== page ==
April 16, 2012, 7:57 PM — More bad news today for Mac users and fanbois, many of whom appear to be trapped in a series of contradictory, self-limiting denials over the growing threat to Apple operating systems and devices from malware: The morning after Apple declared the malware threat over by issuing a patch to counter the botnet-building Flashback malware, a new bit of malice called SabPub began knocking unauthorized entries into machines running OS X, using the same Java flaw to blame for the last wave of Mac malware.
On Saturday, researchers at Kaspersky Labs confirmed a new "custom OS X backdoor, which appears to have been designed for use in targeted attacks," according to Kaspersky's Costin Raiu.
The malware arrives in custom Java applets designed to conceal and install them after being camouflaged itself to escape detection from antivirus products.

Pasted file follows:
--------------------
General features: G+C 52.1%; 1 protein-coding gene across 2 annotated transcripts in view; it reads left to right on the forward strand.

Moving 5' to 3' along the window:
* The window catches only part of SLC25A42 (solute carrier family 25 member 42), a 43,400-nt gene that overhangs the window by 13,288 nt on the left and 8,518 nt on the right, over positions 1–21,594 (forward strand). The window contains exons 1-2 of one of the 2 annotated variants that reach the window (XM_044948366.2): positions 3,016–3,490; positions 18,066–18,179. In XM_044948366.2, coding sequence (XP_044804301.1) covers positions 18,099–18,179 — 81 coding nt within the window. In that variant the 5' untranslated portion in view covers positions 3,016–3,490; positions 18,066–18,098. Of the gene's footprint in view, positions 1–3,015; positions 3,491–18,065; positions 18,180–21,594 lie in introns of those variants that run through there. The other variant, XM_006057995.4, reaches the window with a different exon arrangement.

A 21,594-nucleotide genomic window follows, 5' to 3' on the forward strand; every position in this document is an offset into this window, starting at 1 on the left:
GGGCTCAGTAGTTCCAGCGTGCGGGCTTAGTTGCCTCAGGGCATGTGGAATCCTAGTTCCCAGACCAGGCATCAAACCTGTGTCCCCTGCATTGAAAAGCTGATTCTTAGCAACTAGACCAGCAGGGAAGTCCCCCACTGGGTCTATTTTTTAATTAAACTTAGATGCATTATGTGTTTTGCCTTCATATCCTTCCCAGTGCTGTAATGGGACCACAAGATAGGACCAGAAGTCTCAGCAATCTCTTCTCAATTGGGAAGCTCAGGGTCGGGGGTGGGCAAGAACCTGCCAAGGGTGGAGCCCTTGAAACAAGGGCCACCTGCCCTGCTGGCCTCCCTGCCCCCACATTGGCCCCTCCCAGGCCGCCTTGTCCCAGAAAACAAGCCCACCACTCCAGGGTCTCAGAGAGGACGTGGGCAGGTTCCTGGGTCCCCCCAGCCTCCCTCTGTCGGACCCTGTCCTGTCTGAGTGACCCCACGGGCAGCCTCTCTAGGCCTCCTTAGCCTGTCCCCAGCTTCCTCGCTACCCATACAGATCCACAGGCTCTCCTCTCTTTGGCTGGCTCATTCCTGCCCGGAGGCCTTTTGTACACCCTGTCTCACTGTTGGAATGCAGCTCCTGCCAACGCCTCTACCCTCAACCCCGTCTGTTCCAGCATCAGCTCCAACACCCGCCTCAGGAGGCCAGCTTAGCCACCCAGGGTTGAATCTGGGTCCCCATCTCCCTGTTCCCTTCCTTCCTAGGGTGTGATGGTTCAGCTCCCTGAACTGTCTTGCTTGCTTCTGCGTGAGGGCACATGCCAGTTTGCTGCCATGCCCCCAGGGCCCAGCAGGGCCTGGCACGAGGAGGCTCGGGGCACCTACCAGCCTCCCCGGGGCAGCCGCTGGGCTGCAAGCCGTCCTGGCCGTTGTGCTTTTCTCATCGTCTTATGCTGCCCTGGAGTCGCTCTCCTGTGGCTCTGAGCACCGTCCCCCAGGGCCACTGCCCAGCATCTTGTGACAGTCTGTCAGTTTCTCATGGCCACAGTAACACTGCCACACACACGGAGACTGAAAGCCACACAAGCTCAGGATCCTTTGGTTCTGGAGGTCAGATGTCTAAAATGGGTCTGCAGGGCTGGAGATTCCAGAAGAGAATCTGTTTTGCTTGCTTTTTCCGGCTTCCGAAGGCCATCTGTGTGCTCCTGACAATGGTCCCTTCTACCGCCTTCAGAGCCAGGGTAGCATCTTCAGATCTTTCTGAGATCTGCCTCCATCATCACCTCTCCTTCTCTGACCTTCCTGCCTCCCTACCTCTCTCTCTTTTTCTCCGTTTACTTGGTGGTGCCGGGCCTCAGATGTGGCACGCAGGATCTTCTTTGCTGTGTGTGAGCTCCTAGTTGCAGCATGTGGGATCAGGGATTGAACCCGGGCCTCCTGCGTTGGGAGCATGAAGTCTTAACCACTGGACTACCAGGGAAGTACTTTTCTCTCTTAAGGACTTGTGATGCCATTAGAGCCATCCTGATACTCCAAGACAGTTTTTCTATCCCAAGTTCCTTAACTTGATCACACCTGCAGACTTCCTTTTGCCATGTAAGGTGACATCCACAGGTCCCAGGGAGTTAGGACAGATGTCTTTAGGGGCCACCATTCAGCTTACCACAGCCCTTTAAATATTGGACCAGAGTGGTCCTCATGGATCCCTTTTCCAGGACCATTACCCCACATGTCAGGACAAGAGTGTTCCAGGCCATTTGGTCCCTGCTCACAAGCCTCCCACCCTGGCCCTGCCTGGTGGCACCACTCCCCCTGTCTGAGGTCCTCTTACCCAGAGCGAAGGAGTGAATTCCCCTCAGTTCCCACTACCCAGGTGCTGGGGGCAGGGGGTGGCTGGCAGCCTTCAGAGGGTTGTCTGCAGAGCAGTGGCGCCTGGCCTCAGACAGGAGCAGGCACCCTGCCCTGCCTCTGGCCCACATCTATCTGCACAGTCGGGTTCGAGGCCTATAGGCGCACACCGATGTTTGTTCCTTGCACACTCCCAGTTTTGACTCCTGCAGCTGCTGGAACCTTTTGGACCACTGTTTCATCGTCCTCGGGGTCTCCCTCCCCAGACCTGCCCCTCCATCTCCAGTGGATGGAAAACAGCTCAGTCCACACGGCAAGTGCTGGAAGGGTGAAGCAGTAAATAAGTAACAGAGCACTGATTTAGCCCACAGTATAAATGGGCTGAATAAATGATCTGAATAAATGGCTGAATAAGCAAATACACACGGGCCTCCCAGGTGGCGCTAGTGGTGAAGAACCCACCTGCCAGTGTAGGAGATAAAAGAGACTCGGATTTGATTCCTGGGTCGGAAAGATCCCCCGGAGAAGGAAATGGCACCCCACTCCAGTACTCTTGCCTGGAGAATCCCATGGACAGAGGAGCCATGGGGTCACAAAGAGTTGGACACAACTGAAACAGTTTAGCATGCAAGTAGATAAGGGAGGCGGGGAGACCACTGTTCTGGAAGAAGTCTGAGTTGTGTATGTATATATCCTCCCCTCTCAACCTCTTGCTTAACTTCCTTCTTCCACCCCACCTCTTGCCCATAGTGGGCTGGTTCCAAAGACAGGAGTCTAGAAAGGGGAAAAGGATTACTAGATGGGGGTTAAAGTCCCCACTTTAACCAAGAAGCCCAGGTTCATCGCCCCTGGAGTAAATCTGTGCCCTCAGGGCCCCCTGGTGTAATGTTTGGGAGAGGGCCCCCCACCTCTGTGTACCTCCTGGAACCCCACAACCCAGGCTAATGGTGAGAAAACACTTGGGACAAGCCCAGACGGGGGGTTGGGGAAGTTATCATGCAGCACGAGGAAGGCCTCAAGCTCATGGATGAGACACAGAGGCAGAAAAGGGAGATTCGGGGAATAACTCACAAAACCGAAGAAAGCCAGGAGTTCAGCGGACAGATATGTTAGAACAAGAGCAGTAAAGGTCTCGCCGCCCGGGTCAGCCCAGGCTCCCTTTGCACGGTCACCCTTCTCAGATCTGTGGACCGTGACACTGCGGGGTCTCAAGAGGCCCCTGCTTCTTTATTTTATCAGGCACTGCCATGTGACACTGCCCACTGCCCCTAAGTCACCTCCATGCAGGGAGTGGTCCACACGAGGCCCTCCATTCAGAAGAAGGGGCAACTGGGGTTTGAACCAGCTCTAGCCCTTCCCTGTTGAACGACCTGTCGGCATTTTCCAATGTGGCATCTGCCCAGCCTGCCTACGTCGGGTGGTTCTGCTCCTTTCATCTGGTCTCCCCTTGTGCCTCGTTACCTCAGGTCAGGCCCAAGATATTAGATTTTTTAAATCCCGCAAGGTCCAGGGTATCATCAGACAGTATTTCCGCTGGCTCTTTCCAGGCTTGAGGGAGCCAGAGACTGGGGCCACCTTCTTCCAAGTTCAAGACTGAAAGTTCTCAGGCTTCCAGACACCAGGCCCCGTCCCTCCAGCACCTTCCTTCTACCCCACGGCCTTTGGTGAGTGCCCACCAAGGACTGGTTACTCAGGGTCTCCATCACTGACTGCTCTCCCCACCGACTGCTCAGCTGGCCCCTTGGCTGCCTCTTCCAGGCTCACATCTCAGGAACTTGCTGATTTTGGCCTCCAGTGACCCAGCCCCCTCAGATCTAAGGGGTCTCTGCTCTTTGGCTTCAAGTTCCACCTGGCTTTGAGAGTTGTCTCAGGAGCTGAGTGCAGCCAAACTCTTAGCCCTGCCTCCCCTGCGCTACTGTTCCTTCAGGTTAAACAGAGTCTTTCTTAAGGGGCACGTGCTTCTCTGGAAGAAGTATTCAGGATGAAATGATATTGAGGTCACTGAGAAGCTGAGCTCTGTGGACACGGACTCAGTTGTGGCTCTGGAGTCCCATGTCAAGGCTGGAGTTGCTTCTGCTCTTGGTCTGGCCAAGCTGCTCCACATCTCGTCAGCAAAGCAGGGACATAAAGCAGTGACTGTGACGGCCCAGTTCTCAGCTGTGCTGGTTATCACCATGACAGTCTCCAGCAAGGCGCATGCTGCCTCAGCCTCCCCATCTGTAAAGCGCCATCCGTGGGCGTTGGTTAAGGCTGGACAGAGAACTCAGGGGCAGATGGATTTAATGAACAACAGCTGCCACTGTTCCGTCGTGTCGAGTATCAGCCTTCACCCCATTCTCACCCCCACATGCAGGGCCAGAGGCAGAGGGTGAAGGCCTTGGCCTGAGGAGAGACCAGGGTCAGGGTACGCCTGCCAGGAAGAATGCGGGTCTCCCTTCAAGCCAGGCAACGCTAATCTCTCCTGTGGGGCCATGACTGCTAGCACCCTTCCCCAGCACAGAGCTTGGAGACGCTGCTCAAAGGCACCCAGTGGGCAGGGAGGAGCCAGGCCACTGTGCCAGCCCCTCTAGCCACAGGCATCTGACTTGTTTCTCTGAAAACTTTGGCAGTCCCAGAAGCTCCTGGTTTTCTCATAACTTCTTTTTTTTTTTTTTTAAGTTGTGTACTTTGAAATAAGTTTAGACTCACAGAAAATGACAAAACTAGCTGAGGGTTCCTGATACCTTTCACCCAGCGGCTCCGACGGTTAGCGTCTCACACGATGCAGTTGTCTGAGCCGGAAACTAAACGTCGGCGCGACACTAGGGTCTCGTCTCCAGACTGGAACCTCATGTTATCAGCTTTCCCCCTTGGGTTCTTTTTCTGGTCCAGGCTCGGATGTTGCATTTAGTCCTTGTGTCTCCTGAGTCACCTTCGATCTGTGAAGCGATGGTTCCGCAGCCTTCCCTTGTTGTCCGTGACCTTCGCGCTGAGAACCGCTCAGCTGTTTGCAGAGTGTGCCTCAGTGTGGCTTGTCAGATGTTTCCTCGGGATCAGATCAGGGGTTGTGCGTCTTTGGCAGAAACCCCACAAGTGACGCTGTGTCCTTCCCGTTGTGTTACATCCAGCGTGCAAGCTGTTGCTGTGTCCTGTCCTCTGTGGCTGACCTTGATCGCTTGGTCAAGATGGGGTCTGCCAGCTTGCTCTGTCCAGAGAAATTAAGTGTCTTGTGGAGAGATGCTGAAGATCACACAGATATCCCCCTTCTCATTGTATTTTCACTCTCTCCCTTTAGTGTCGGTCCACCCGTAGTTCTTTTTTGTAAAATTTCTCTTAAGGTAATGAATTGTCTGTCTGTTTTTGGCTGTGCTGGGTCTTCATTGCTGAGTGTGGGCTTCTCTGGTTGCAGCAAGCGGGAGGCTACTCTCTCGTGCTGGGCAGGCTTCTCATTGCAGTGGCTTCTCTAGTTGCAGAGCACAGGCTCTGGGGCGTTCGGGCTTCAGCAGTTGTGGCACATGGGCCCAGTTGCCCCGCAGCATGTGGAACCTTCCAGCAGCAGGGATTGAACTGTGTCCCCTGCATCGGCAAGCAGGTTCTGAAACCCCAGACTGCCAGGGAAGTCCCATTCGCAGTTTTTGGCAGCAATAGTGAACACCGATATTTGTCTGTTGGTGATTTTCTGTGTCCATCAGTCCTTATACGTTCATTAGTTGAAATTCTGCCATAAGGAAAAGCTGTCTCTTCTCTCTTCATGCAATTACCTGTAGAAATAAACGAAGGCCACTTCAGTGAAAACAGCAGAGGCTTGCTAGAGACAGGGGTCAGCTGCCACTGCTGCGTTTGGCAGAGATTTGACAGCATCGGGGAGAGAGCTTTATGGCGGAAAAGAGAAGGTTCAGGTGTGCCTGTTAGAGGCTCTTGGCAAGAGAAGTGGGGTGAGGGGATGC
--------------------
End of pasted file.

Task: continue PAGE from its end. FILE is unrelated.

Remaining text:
In the instance identified Saturday the payload was named Backdoor.OSX.SabPub; the installer was a "pretty standard" Java exploit called Exploit.Java.CVE-2012-0507.bf, which was disguised using ZelixKlassMaster,"a flexible and quite powerful Java obfuscator," Raiu wrote.
Once it's installed, SabPub phones home to a command & control server known as "Luckycat" (PDF), which was used in earlier Mac attacks as well.
Where the attack comes from is still a mystery, though it may have arrived in emails containing URLs pointing to web sites hosting the exploit. SabPub's nature as a back door suggests it is designed to attack specific groups or individuals, rather than as a general-purpose threat, Raiu wrote.
SabPub uses the same vulnerability as the earlier Flashback used to create a botnet of 700,000 machines.
The update Apple issued to plug the hole contained code to remove the malware and to deactivate the Java Web Start plugin, "effectively disabling Java applets in browsers" on OS X machines, Raiu wrote.